The researchers spotted the moving memory using a genetic/laser technique called optogenetics, which can activate or silence specific pathways to tease apart their workings.


Personal Comments


Name a biochemical reaction that generates the emotion of fear: Binging of BDNF (e.g. from the paraventricular thalamus) to the amygdala.

Thalamus (“Chamber” or “Room” in Greek) is a Brain Control Room or Brain Switchboard accepting input from sensors.
Wikipedia: “Every sensory system (with the exception of the olfactory system) includes a thalamic nucleus that receives sensory signals and sends them to the associated primary cortical area.”
“Simply infusing BDNF into the central amygdala area caused mice to freeze in fear, suggesting that it not only enables the formation of fear memories, but also the expression of fear responses.”



Cold Spring Harbor Laboratory | News and Features | Jaclyn Jansen, Science Writer



Cold Spring Harbor, NY – Some people have no fear, like that 17-year-old kid who drives like a maniac. But for the nearly 40 million adults who suffer from anxiety disorders, an overabundance of fear rules their lives. Debilitating anxiety prevents them from participating in life’s most mundane moments, from driving a car to riding in an elevator. Today, a team of researchers at Cold Spring Harbor Laboratory (CSHL) describes a new pathway that controls fear memories and behavior in the mouse brain, offering mechanistic insight into how anxiety disorders may arise.



Brain and Behavior Research Foundation | Discoveries |Bo Li Ph.D.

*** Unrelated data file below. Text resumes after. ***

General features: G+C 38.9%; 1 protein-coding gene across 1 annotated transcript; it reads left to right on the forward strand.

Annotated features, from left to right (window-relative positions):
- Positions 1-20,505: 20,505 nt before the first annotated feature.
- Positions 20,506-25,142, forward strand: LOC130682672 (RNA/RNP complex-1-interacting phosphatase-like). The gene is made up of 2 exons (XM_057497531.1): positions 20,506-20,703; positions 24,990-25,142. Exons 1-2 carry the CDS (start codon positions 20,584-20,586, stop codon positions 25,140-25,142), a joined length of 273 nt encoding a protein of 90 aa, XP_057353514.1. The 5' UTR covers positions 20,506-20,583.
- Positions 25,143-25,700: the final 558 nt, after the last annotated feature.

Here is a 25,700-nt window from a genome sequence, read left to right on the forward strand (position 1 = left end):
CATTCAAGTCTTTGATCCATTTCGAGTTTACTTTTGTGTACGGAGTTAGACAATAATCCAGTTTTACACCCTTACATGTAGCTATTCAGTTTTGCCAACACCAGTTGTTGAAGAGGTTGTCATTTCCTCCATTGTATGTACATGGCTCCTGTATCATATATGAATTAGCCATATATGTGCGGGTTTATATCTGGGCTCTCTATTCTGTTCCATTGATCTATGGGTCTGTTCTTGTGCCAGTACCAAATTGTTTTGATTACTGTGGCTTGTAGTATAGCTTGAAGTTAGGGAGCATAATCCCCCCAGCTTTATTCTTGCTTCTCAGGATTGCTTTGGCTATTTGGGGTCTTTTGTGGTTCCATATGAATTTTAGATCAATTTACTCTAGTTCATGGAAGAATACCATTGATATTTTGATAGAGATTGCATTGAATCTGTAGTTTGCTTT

“The key orchestrator is a section of the thalamus, a central relay station that stands between incoming sensory information and the brain’s cerebral cortex – its incredibly sophisticated information processor.”



A part of the thalamus called the PVT (paraventricular nucleus), already known to be sensitive to stress, acts as a sensor for tension – both physical and psychological. In their new research, Dr. Li’s team showed, in his words, that “the PVT is specifically activated when animals learn to fear, or when they recall fear memories.”  The team saw that neurons in the PVT extend tendrils deep into the central amygdala. And when the scientists experimentally interfered with those connecting links, animals were not able to learn to fear.



This fact suggests the PVT-amygdala connection would make a promising target for drugs to suppress the formation of fear memories. The question is: what exactly to target?  A potentially important clue discovered by Dr. Li’s team is a protein called BDNF.